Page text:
Is There a Solution to the Housing Crisis?
By |Published On: 6th August 2016|

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Is There a Solution to the Housing Crisis?

By |Published On: 6th August 2016|

This article is an external press release originally published on the Landlord News website, which has now been migrated to the Just Landlords blog.

It’s well known that homeownership is in decline. In fact, it’s at the lowest level for three decades. But is there a solution to the housing crisis?

Claire Carponen, of the HomeOwners Alliance, has taken a look at the main problems and possible solutions to the UK’s housing crisis.

The average wage in the UK is £26,500, while the average house price is over £200,000. It doesn’t take a mathematician to work out that the odds of buying a house for a first time buyer are pretty slim.

Is There a Solution to the Housing Crisis?

Is There a Solution to the Housing Crisis?

Carponen claims that the gap between wages and house prices is one of the main barriers to homeownership.

According to a report from the Resolution Foundation, homeownership has dropped to its lowest level for three decades. After hitting a peak of 71% in 2003, the number of households that own their home has now dropped to just 64%.

But don’t be fooled into thinking this is a new trend. Four years ago, the HomeOwners Alliance published a report named The Death of Dream: The Crisis in Homeownership in the UK, which found that homeownership has been in decline for years.

Although the recession did accelerate the rate of decline, it is not a short-term blip caused by financial difficulty, but rather a long-term trend.

Carponen reports that affordability remains an issue in the south of England, but is now spreading to other parts of the country. The Resolution Foundation’s report warned that while the news focuses on the housing crisis in London, those living in Manchester are actually facing greater difficulty in getting onto the property ladder.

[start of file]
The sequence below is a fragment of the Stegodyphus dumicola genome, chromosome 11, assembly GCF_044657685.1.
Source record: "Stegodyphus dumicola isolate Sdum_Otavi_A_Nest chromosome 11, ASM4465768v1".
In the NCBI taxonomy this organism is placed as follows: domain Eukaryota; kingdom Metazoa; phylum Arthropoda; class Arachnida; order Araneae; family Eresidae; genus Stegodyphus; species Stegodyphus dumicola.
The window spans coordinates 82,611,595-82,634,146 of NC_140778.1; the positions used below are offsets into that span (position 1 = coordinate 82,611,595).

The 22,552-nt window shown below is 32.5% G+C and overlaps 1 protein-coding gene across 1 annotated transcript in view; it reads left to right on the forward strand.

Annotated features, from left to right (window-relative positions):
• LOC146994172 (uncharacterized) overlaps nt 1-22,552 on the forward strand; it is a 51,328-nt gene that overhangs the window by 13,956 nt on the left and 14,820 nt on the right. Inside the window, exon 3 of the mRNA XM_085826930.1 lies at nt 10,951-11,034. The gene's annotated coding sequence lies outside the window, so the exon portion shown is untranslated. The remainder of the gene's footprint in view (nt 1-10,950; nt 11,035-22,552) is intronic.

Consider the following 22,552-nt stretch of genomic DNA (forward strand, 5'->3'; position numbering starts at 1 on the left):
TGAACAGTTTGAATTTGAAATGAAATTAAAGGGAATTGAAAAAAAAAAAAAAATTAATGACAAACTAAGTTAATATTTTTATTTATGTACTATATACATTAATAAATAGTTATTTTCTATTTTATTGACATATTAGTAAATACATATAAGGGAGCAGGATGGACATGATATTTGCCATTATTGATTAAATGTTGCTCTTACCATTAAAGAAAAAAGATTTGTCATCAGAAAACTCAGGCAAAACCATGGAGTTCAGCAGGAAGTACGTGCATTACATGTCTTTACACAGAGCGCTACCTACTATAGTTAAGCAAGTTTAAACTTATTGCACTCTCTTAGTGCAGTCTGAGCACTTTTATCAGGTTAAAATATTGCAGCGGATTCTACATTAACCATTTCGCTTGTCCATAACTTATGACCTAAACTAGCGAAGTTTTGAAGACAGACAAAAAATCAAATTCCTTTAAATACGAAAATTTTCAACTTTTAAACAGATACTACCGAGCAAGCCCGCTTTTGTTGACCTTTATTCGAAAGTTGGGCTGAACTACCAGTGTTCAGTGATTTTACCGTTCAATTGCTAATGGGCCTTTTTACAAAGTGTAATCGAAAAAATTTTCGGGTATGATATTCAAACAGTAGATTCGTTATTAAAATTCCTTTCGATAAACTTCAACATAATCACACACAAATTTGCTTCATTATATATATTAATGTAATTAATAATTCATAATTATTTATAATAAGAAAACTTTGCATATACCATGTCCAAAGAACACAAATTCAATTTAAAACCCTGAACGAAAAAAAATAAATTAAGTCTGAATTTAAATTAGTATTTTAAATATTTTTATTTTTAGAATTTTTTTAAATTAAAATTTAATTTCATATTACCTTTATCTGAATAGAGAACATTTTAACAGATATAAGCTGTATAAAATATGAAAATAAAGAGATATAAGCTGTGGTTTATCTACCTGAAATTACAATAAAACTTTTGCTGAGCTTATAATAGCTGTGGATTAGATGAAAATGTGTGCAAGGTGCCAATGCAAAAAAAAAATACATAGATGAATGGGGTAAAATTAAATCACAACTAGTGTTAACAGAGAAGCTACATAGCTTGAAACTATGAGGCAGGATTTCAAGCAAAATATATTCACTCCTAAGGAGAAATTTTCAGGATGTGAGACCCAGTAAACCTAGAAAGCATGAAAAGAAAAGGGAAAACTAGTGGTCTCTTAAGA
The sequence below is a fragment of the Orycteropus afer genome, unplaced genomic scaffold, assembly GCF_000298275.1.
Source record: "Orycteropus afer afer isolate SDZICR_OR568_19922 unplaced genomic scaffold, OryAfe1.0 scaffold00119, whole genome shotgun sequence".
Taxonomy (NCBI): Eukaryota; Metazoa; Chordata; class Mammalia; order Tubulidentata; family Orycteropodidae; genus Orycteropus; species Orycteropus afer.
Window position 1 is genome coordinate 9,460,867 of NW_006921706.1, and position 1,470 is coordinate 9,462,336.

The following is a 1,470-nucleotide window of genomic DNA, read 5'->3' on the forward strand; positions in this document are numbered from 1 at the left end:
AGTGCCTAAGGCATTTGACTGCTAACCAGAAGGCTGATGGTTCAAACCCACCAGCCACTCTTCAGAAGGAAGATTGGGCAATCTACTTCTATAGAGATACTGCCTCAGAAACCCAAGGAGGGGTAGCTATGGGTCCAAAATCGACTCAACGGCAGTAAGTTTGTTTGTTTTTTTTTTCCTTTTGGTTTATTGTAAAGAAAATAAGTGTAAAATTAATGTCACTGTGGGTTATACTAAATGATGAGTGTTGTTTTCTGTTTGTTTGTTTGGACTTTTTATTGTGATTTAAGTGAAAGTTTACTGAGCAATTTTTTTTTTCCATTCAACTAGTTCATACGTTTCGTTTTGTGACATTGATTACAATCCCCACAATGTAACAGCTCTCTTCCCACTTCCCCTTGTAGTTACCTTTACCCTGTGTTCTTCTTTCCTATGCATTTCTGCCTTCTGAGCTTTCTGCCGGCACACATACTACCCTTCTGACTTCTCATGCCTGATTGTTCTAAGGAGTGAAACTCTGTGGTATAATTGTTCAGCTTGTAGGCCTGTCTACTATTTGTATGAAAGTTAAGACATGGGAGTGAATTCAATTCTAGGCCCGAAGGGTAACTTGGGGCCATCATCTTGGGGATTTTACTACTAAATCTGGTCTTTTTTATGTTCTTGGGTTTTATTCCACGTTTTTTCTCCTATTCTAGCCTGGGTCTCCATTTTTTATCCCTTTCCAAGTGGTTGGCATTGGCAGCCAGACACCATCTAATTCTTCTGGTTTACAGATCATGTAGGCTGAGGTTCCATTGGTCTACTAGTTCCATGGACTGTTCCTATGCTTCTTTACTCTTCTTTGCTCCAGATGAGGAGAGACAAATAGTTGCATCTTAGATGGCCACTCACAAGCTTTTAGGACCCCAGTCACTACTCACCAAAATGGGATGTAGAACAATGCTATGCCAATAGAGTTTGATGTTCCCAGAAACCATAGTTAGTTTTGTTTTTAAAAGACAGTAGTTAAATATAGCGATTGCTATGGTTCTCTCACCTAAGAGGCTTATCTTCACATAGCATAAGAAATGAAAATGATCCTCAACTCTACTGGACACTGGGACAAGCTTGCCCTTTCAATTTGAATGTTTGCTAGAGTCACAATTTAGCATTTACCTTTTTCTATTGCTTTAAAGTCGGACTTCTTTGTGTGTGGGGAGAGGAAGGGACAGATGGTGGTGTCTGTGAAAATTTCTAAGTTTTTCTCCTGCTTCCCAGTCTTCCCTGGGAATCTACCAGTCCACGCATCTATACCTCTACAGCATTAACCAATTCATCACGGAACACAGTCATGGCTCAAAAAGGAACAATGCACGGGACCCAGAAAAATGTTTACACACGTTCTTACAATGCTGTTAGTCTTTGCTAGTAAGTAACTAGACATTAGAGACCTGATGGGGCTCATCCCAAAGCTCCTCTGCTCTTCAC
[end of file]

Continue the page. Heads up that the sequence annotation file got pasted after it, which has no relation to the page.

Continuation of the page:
While the south has typically had higher house prices, the north is catching up, with both Manchester and Yorkshire experiencing steep drops in homeownership.

The CEO of the HomeOwners Alliance, Paula Higgins, recently said in an article in The Telegraph: “The decline of homeownership and the lack of affordable housing is having – and will increasingly have – profound, long-lasting and adverse economic and social consequences.”

Although housing has become so unaffordable, Carponen has found that most people still aspire to own their own homes.

Being a homeowner is much more than just owning a pile of bricks and mortar, she insists. Those that own their own home are more likely to have a better quality property, a sense of stability and permanence, and a financial safety net for old age.

And while the Government is trying to help with its first time buyer initiatives, its schemes aren’t reaching enough people, believes Carponen. Although it proudly announced in March that its Help to Buy scheme has helped 180,000 first time buyers get on the property ladder, this was over a three-year period.

The fact that not enough homes are being built has been well documented. But Carponen warns that more homes may not necessarily solve the housing crisis. In central London, thousands of new homes are currently under construction or in the pipeline, yet most will be unaffordable for the majority of people who are living and working in the capital.

Higgins insisted: “We must make sure that the homes being built are of the right quality and meet the needs of the ultimate owners – last time buyers as well as first time buyers – and not the housebuilder.”

While many young people are struggling to get a foot on the property ladder, landlords must remember to provide safe, suitable and secure homes for those forced to live in the private rental sector.

About the Author: Em Morley (she/they)

Em is the Content Marketing Manager for Just Landlords, with over five years of experience writing for insurance and property websites. Together with the knowledge and expertise of the Just Landlords underwriting team, Em aims to provide those in the property industry with helpful resources. When she’s not at her computer researching and writing property and insurance guides, you’ll find her exploring the British countryside, searching for geocaches.

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